TRAINING CALENDAR

Common Questions About Getting Started With Owning a Home

How do I know if I am ready to buy a home?

Ask yourself these questions and if you can answer "yes" to these questions, you are probably ready to buy your own home.

  • Do I have a steady source of income (usually a job)? Have I been employed on a regular basis for the last 2 - 3 years? Is my current income reliable?
  • Do I have a good record of paying bills?
  • Do I have few outstanding long-term debts, like car payments?
  • Do I have money saved for a down payment?
  • Do I have the ability to pay a mortgage every month, plus additional costs?

How do I begin the process of buying a home?

Start by thinking about your situation. Are you ready to buy a home? How much can you afford in a monthly mortgage payment? How much space do you need? Do you have access to land? After you answer these questions, make a "To Do" list and start doing casual research.

How does purchasing a home compare with renting?

The most significant advantage to renting is being generally free on most maintenance responsibilities. But by renting, you lose the chance to build equity, take advantage of tax benefits, and protect yourself against rent increases. Also, you may not be free to decorate without permission and may be at the mercy of the landlord for housing.

Owning a home has many benefits. When you make a mortgage payment, you are building equity, which is an investment. Owning a home can also qualify you for tax breaks that actually lower your monthly out-of-pocket costs. Given the freedom, stability, and security of owning your own home, it is worth it.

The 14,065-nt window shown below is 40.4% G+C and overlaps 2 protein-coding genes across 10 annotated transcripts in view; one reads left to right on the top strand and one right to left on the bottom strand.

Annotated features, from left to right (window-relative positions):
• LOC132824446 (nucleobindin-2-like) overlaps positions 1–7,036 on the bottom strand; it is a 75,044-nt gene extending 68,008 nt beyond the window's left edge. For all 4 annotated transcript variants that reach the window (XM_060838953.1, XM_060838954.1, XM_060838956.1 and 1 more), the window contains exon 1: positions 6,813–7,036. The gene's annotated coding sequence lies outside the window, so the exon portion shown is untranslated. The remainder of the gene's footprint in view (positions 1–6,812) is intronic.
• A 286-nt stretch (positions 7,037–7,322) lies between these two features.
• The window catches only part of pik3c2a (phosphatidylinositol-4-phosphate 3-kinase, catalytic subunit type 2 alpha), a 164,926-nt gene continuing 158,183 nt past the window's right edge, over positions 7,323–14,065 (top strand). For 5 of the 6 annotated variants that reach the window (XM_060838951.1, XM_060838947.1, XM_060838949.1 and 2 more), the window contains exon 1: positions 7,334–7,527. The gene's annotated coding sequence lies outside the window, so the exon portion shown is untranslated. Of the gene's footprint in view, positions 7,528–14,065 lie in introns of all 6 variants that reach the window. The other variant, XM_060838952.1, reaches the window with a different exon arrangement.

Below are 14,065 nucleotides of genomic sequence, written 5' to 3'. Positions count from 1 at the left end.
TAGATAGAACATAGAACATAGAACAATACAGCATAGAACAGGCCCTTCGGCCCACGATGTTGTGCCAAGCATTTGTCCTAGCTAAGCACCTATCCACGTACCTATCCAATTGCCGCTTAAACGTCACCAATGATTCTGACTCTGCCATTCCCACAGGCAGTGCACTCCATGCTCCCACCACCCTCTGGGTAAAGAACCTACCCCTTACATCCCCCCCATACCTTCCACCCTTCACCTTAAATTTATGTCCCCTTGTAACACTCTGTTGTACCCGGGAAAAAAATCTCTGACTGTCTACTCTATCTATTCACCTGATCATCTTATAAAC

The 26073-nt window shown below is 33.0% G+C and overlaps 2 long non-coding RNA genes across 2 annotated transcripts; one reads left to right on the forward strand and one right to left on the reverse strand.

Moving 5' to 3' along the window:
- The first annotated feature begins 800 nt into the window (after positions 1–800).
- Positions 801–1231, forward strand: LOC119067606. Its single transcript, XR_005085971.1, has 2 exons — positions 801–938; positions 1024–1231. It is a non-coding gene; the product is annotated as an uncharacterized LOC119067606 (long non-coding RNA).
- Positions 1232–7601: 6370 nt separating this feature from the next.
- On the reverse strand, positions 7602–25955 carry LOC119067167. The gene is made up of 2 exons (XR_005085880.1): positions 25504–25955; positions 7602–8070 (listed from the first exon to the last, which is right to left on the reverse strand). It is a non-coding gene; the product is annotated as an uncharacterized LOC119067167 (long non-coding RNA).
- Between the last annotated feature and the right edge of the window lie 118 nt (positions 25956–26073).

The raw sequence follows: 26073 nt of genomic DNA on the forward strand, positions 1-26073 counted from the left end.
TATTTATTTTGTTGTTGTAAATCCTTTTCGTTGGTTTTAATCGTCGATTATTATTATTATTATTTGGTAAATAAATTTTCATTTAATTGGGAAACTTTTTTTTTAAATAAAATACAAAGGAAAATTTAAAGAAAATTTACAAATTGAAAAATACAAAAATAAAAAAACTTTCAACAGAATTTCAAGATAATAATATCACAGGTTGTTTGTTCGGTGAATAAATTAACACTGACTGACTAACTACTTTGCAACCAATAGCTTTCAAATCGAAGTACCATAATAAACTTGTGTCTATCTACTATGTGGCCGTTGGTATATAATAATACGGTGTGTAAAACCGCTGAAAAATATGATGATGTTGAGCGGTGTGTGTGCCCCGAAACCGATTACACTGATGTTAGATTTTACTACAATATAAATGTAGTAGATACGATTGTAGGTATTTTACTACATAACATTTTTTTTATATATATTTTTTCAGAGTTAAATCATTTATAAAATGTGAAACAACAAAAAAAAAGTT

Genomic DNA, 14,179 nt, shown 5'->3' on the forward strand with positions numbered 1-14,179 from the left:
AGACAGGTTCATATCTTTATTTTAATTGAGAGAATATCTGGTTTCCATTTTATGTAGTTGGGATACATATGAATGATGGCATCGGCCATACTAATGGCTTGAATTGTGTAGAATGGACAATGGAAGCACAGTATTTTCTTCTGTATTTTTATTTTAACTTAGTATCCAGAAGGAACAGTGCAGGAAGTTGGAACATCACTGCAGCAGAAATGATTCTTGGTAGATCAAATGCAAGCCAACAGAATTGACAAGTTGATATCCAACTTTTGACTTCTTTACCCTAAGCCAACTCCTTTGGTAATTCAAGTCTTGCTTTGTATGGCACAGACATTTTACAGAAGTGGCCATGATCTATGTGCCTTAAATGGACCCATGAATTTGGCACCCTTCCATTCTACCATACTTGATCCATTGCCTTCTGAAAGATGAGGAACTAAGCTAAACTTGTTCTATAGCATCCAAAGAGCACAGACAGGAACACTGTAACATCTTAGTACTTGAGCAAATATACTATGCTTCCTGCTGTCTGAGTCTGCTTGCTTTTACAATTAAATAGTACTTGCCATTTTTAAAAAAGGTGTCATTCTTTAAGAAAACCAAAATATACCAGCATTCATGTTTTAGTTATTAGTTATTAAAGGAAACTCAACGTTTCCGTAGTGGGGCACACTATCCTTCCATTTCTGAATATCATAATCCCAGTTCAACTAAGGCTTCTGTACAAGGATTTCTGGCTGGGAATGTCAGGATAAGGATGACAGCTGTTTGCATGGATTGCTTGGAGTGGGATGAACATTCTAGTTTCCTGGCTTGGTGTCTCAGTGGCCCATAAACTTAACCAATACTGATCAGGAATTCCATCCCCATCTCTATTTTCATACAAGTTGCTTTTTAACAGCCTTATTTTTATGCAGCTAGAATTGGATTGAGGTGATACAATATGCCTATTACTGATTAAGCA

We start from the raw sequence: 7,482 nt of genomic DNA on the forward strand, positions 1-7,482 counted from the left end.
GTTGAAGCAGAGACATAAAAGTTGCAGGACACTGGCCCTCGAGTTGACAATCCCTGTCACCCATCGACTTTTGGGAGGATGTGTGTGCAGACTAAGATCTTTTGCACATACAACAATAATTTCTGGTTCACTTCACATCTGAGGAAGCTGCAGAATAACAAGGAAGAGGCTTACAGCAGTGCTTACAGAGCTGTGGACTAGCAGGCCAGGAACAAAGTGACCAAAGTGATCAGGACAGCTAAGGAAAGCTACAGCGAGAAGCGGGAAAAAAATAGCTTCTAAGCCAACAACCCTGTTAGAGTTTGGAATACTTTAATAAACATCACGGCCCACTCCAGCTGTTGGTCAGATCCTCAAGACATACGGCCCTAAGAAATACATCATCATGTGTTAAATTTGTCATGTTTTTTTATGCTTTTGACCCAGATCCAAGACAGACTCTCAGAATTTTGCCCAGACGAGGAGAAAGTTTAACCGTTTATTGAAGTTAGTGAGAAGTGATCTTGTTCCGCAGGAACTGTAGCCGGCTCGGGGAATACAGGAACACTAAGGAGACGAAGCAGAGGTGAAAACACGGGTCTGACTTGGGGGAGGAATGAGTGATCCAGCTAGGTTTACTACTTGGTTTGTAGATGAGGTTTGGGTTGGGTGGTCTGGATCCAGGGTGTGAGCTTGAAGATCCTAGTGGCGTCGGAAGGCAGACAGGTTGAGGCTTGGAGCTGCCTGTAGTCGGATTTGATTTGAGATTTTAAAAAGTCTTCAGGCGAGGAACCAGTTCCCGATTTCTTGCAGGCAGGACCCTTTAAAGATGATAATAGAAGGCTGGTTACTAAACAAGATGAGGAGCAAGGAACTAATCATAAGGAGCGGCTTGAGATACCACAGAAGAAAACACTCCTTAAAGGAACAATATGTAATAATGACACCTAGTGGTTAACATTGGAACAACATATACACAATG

How does the lender decide the maximum loan amount that I can afford?

The lender considers your debt-to-income ratio, which is a comparison of your gross (pre-tax) income to housing expenses and non-housing expenses. Non-housing expenses include long-term debts like car or student loan payments, alimony, or child support. According to Salt River Financial Services guidelines, the mortgage payment combined with non-housing expenses should total no more than 41% of income. The lender also considers cash available for down payment and closing costs, credit history, etc. when determining your maximum loan amount.

How can I determine my housing needs before I begin the process?

Your home should fit the way you live, with spaces and features that appeal to the whole family. Before you begin considering home ownership, make a list of your priorities - such as location and size. Is your allotment accessible to water, electricity, and other service related needs? Will there be any rights-of-way issues with the allotment? Will the allotment pass the "Homesite Withdrawal" process (see the SRPMIC Realty Department for more information)? What kind of amenities are you looking for? Establish a set of minimum requirements and a "wish list". Minimum requirements are things that a house must have for you to consider it. A "wish list" covers things that you would like to have but are not essential.

December 2017
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